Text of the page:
Famous Conductors from France

List of notable or famous conductors from France, with bios and photos, including the top conductors born in France and even some popular conductors who immigrated to France. If you're trying to find out the names of famous French conductors then this list is the perfect resource for you. These conductors are among the most prominent in their field, and information about each well-known conductor from France is included when available.

List features people like Reynaldo Hahn and Maurice Jarre.

This historic conductors from France list can help answer the questions "Who are some French conductors of note?" and "Who are the most famous conductors from France?" These prominent conductors of France may or may not be currently alive, but what they all have in common is that they're all respected French conductors.

Use this list of renowned French conductors to discover some new conductors that you aren't familiar with. Don't forget to share this list by clicking one of the social media icons at the top or bottom of the page. {#nodes}
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    • Birthplace: Paris, France
    Alexandre Michel Gérard Desplat (French: [a.lɛk.sɑ̃dʁ dɛ.pla]; born 23 August 1961) is a French film composer, of Greek descent. He has won two Academy Awards, for his musical scores to the films The Grand Budapest Hotel and The Shape of Water, and received eight additional Academy Award nominations, eight César nominations (winning three), nine BAFTA nominations (winning three), ten Golden Globe Award nominations (winning two), and six Grammy nominations (winning two). Desplat has worked on a variety of films, including independent and commercial successes by United States, British and European producers, such as The Queen, The Golden Compass, The Curious Case of Benjamin Button, The Twilight Saga: New Moon, Fantastic Mr. Fox, Harry Potter and the Deathly Hallows – Part 1 & Part 2, The King's Speech, The Danish Girl, Moonrise Kingdom, Argo, Rise of the Guardians, Zero Dark Thirty, Godzilla, The Imitation Game, Unbroken, The Secret Life of Pets, and Isle of Dogs.
  • Alexandre Luigini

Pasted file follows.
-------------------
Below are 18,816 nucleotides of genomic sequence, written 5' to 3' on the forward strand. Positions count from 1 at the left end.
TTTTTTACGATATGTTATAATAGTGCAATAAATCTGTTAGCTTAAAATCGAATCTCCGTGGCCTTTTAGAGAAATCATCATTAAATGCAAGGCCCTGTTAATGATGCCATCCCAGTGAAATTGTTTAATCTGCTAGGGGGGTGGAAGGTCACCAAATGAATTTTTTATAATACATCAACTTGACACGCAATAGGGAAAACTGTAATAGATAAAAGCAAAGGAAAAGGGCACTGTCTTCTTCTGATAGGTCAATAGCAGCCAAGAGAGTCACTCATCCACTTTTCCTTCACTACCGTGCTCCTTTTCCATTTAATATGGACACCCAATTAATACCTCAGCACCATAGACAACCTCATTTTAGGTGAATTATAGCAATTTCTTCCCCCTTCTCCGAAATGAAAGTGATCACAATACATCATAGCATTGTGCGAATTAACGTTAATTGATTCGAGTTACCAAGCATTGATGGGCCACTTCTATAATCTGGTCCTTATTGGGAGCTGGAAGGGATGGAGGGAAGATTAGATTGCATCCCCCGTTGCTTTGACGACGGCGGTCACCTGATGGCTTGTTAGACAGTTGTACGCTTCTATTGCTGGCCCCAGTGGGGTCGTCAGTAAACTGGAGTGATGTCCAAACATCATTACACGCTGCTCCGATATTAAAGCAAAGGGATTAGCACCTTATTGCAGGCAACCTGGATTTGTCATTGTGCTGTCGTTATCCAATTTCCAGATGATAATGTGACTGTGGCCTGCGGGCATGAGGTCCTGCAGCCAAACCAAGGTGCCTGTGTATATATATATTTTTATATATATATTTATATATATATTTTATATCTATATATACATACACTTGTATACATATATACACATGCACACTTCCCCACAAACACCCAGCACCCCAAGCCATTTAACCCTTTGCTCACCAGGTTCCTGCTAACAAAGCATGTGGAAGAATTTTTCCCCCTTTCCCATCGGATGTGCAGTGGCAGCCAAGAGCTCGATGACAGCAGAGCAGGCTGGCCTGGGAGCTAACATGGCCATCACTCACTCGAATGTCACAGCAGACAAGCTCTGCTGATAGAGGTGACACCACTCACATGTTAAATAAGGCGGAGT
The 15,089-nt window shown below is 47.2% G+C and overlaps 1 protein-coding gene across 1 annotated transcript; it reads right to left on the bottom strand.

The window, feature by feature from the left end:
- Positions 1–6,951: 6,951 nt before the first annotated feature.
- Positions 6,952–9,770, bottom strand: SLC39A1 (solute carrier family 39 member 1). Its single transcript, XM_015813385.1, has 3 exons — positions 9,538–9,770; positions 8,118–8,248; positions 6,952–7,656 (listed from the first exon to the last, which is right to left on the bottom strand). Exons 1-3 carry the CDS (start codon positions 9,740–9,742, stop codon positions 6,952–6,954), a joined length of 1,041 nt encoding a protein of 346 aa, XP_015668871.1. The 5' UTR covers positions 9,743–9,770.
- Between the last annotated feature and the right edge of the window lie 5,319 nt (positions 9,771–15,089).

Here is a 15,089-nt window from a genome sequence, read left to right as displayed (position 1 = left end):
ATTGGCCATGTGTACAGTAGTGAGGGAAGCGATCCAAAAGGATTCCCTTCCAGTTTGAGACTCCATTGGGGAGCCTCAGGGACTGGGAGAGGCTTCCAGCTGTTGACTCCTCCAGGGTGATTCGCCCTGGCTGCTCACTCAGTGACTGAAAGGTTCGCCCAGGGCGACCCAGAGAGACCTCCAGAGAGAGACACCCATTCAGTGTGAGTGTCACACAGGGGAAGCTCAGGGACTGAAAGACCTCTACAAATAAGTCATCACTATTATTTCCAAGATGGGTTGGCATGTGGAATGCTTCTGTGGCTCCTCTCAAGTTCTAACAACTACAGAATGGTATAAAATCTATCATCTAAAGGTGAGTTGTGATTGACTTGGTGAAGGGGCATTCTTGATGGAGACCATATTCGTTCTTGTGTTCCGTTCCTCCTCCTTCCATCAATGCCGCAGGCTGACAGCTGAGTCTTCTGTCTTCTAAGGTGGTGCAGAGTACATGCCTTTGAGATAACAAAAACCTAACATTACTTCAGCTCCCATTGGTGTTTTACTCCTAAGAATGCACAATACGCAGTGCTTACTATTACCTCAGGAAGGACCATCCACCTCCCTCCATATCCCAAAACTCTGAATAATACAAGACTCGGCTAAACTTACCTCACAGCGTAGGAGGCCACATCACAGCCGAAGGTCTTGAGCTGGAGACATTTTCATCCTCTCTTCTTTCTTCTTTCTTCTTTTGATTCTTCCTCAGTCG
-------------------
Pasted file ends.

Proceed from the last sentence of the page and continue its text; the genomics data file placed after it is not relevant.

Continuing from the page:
Dec. at 56 (1850-1906)
    • Birthplace: Lyon, France
    Alexandre Clément Léon Joseph Luigini (9 March 1850 – 29 July 1906) was a French composer and conductor, especially active in the opera house. As a composer, he is now remembered almost solely for his Ballet égyptien.
  • Alfred Cortot
    Dec. at 84 (1877-1962)
    • Birthplace: Switzerland, Nyon
    Alfred Denis Cortot (26 September 1877 – 15 June 1962) was a Franco-Swiss pianist, conductor, and teacher who was one of the most renowned classical musicians of the 20th century. He was especially valued for his poetic insight into Romantic piano works, particularly those of Chopin, Saint-Saëns and Schumann.
  • André Campra
    Dec. at 83 (1660-1744)
    • Birthplace: Aix-en-Provence, France
    André Campra (French: [kɑ̃pʁa]; baptized 4 December 1660 – 29 June 1744) was a French composer and conductor. Campra was one of the leading French opera composers in the period between Jean-Baptiste Lully and Jean-Philippe Rameau. He wrote several tragédies en musique and opéra-ballets that were extremely well received. He also wrote three books of cantatas as well as religious music, including a requiem.
  • André Cluytens
    Dec. at 62 (1905-1967)
    • Birthplace: Antwerp, Belgium
    André Cluytens (French pronunciation: ​[ɑ̃ːdʁe klɥitɑ̃s], Dutch pronunciation: [ɑn'dreː 'klœ.ytəns]; born Augustin Zulma Alphonse Cluytens; 26 March 1905 – 3 June 1967) was a Belgian-born French conductor who was active in the concert hall, opera house and recording studio. His repertoire extended from Viennese classics through French composers to 20th century works. Although much of his career was spent in France, he was the first French conductor at Bayreuth in 1955; he also conducted the Ring and Parsifal at La Scala.
  • André Messager
    Dec. at 75 (1853-1929)
    • Birthplace: Montluçon, France
    André Charles Prosper Messager (French: [mɛsaʒe]; 30 December 1853 – 24 February 1929) was a French composer, organist, pianist and conductor. His compositions include eight ballets and thirty opéras comiques, opérettes and other stage works, among which his ballet Les Deux Pigeons (1886) and opéra comique Véronique (1898) have had lasting success; Les P'tites Michu (1897) and Monsieur Beaucaire (1919) were also popular internationally. Messager took up the piano as a small child and later studied composition with, among others, Camille Saint-Saëns and Gabriel Fauré. He became a major figure in the musical life of Paris and later London, both as a conductor and a composer. Many of his Parisian works were also produced in the West End and some on Broadway; the most successful had long runs and numerous international revivals. He wrote two operatic works in English, and his later output included musical comedies for Sacha Guitry and Yvonne Printemps. As a conductor, Messager held prominent positions in Paris and London, at the head of the Opéra-Comique, the Paris Opéra, the Orchestre de la Société des Concerts du Conservatoire, and the Royal Opera House, Covent Garden. Although as a composer he is known chiefly for his light works, as a conductor he presented a wide range of operas, from Mozart to Richard Strauss, and he acquired a reputation as a conductor of Wagner. In Paris he conducted the world premieres of Debussy's Pelléas et Mélisande, Massenet's Grisélidis and Charpentier's Louise. At Covent Garden, he gave the British premieres of operas by Saint-Saëns and Massenet. Messager's music became known for its melodic and orchestral invention, musical craftsmanship, and characteristically French elegance and grace. Although most of his works have been infrequently revived, historians of music consider him the last major figure in French opéra comique and opérette.